Ever wondered how a coffee bean ends up in your cup?
If you, like me, have ever wondered how it is that such a great tasting drink as coffee is produced then wonder no more. UK Vending one of the UK’s leading suppliers of vending machines has done some of the leg work for you and researched just how beans on plantations around the globe ends up in your coffee cup.
After fruiting into ‘cherries’ the coffee bean ripens from green, to yellow and finally to a bright red colour. The cherries are then picked to be processed.
For coffee production the beans inside the cherries are what producers are looking for and usually each ‘cherry’ has two beans inside each fruit. There is a choice of options in how to process these fruit – wet and dry.
In the wet process they are washed and passed through pulpers to remove the soft pulp. A process of fermentation then removes any other pulp products. A further wash removes any other foreign material before the beans are dried. The alternative process is to dry them in the sun for about three weeks. The pulp, which by this time, has started to separate from the beans is then mechanically removed.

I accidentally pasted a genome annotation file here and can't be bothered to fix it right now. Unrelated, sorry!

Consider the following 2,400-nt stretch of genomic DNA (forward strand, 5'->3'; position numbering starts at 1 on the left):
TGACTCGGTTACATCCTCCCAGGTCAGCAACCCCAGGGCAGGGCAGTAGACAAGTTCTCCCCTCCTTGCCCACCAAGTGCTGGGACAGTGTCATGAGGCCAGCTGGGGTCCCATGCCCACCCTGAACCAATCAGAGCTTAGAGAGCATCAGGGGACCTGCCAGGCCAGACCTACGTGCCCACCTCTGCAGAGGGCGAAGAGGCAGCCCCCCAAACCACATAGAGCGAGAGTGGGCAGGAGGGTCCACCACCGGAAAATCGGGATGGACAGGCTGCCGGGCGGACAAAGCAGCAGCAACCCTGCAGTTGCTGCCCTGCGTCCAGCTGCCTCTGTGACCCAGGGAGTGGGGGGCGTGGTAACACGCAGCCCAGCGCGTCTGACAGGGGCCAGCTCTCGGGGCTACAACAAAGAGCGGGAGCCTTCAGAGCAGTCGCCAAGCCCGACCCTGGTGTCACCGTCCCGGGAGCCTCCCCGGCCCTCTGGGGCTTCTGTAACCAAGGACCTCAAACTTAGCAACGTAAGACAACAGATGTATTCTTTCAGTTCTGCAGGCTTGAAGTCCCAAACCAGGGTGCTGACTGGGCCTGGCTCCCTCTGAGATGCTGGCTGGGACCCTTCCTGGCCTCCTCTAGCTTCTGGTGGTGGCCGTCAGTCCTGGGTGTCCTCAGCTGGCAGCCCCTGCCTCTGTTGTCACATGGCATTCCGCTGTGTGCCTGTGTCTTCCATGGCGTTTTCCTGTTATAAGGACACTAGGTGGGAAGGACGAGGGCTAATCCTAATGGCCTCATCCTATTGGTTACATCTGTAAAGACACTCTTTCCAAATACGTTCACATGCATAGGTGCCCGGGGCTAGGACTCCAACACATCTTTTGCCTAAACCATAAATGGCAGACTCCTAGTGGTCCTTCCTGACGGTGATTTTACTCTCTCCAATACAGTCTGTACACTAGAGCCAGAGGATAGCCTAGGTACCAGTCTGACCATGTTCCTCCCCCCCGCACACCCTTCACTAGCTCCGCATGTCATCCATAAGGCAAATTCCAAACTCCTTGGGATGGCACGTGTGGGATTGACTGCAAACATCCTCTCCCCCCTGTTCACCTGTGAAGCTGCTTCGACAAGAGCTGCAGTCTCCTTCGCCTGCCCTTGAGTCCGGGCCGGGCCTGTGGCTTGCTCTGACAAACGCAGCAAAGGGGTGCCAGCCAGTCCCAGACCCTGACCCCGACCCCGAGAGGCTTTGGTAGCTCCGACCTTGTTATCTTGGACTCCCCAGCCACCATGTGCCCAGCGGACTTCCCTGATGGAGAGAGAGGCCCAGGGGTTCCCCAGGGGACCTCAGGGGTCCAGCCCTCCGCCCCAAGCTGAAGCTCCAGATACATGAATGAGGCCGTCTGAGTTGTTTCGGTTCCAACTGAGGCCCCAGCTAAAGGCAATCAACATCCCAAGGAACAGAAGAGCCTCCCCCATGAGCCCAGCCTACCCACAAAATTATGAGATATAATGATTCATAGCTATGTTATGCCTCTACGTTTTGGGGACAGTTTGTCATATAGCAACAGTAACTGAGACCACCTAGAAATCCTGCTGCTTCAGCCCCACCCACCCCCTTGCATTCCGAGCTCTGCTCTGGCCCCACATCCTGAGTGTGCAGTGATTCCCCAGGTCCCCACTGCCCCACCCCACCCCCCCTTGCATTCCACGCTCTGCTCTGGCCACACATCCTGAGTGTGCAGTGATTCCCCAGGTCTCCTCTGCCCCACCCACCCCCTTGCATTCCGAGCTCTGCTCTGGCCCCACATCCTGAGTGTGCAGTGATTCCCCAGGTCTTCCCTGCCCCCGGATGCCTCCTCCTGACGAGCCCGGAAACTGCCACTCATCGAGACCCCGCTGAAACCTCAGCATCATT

Once the beans have been graded and sorted they pass to roasting houses. But what is roasting and how does it work?
Roasting is essentially how the desired taste of the coffee is chemically transferred. The roasting of the beans develops flavour and aroma compounds and is strictly controlled with a close watch kept on time and temperature throughout the process. The roasting process also gives the beans their distinctive black or brown colour. There is a great deal of science involved in the process as different beans optimal flavour characteristics are different, which is where we get blended varieties of coffee’s using the properties of one type of bean with another.
The roasting process can be as high as 250 degrees Centigrade. As they are heated moisture within the beans is lost and the natural sugars caramelise. At the optimum colour, the beans are quickly quenched to prevent further roasting. How much roasting determines whether your choice of coffee has a light and smooth flavour, or dark and intense, medium and bright or a medium and balanced flavour?
Once packaged the coffee is sent out the consumer.